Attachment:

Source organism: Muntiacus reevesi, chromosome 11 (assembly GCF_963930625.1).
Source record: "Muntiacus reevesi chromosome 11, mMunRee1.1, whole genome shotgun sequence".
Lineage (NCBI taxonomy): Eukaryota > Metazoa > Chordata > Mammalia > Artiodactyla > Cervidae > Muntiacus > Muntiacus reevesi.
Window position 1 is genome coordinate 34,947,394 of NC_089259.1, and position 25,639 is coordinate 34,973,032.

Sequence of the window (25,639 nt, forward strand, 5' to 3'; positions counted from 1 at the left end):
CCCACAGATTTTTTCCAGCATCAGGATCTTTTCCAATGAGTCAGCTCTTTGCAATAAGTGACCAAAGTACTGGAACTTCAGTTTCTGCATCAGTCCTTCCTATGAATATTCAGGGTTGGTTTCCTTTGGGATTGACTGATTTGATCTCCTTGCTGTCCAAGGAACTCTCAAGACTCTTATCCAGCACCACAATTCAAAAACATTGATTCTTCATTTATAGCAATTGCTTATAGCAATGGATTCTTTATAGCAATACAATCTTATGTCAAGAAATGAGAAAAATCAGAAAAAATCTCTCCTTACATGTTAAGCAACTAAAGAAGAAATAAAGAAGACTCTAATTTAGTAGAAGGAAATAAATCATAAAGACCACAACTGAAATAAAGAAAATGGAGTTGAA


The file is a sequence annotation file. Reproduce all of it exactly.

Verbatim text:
Source organism: Muntiacus reevesi, chromosome 11 (assembly GCF_963930625.1).
Source record: "Muntiacus reevesi chromosome 11, mMunRee1.1, whole genome shotgun sequence".
Lineage (NCBI taxonomy): Eukaryota > Metazoa > Chordata > Mammalia > Artiodactyla > Cervidae > Muntiacus > Muntiacus reevesi.
Window position 1 is genome coordinate 34,947,394 of NC_089259.1, and position 25,639 is coordinate 34,973,032.

Sequence of the window (25,639 nt, forward strand, 5' to 3'; positions counted from 1 at the left end):
CCCACAGATTTTTTCCAGCATCAGGATCTTTTCCAATGAGTCAGCTCTTTGCAATAAGTGACCAAAGTACTGGAACTTCAGTTTCTGCATCAGTCCTTCCTATGAATATTCAGGGTTGGTTTCCTTTGGGATTGACTGATTTGATCTCCTTGCTGTCCAAGGAACTCTCAAGACTCTTATCCAGCACCACAATTCAAAAACATTGATTCTTCATTTATAGCAATTGCTTATAGCAATGGATTCTTTATAGCAATACAATCTTATGTCAAGAAATGAGAAAAATCAGAAAAAATCTCTCCTTACATGTTAAGCAACTAAAGAAGAAATAAAGAAGACTCTAATTTAGTAGAAGGAAATAAATCATAAAGACCACAACTGAAATAAAGAAAATGGAGTTGAA